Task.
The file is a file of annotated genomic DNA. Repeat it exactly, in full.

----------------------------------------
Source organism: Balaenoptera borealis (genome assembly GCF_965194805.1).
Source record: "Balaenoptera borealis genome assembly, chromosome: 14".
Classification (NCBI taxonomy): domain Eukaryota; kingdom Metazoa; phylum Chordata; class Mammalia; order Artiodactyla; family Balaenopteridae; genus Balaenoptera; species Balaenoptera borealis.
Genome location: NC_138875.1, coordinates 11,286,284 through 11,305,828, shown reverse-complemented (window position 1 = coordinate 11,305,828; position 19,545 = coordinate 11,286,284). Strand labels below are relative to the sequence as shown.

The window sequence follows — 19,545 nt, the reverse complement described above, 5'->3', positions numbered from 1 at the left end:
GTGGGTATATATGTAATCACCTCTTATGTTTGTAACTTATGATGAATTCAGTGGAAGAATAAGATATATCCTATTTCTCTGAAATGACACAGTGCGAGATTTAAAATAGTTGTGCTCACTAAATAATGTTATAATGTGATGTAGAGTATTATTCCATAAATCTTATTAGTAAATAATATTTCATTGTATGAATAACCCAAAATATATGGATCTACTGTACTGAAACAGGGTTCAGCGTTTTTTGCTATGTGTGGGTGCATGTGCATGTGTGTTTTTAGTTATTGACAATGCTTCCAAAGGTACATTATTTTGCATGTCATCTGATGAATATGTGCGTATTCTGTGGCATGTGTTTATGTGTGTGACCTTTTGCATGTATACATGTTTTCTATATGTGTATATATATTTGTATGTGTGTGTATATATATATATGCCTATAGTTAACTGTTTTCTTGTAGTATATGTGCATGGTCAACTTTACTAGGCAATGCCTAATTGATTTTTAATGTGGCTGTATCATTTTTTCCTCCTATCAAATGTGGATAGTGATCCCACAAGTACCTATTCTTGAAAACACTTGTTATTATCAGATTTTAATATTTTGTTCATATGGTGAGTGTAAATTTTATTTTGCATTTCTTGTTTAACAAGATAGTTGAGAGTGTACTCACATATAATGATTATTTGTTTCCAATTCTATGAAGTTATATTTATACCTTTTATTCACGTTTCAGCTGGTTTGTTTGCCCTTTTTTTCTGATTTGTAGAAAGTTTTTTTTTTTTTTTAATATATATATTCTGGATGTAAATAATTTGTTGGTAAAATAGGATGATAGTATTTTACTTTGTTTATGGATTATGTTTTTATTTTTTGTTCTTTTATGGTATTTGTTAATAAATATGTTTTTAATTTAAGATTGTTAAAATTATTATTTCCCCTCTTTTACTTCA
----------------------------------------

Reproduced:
Source organism: Balaenoptera borealis (genome assembly GCF_965194805.1).
Source record: "Balaenoptera borealis genome assembly, chromosome: 14".
Classification (NCBI taxonomy): domain Eukaryota; kingdom Metazoa; phylum Chordata; class Mammalia; order Artiodactyla; family Balaenopteridae; genus Balaenoptera; species Balaenoptera borealis.
Genome location: NC_138875.1, coordinates 11,286,284 through 11,305,828, shown reverse-complemented (window position 1 = coordinate 11,305,828; position 19,545 = coordinate 11,286,284). Strand labels below are relative to the sequence as shown.

The window sequence follows — 19,545 nt, the reverse complement described above, 5'->3', positions numbered from 1 at the left end:
GTGGGTATATATGTAATCACCTCTTATGTTTGTAACTTATGATGAATTCAGTGGAAGAATAAGATATATCCTATTTCTCTGAAATGACACAGTGCGAGATTTAAAATAGTTGTGCTCACTAAATAATGTTATAATGTGATGTAGAGTATTATTCCATAAATCTTATTAGTAAATAATATTTCATTGTATGAATAACCCAAAATATATGGATCTACTGTACTGAAACAGGGTTCAGCGTTTTTTGCTATGTGTGGGTGCATGTGCATGTGTGTTTTTAGTTATTGACAATGCTTCCAAAGGTACATTATTTTGCATGTCATCTGATGAATATGTGCGTATTCTGTGGCATGTGTTTATGTGTGTGACCTTTTGCATGTATACATGTTTTCTATATGTGTATATATATTTGTATGTGTGTGTATATATATATATGCCTATAGTTAACTGTTTTCTTGTAGTATATGTGCATGGTCAACTTTACTAGGCAATGCCTAATTGATTTTTAATGTGGCTGTATCATTTTTTCCTCCTATCAAATGTGGATAGTGATCCCACAAGTACCTATTCTTGAAAACACTTGTTATTATCAGATTTTAATATTTTGTTCATATGGTGAGTGTAAATTTTATTTTGCATTTCTTGTTTAACAAGATAGTTGAGAGTGTACTCACATATAATGATTATTTGTTTCCAATTCTATGAAGTTATATTTATACCTTTTATTCACGTTTCAGCTGGTTTGTTTGCCCTTTTTTTCTGATTTGTAGAAAGTTTTTTTTTTTTTTTAATATATATATTCTGGATGTAAATAATTTGTTGGTAAAATAGGATGATAGTATTTTACTTTGTTTATGGATTATGTTTTTATTTTTTGTTCTTTTATGGTATTTGTTAATAAATATGTTTTTAATTTAAGATTGTTAAAATTATTATTTCCCCTCTTTTACTTCA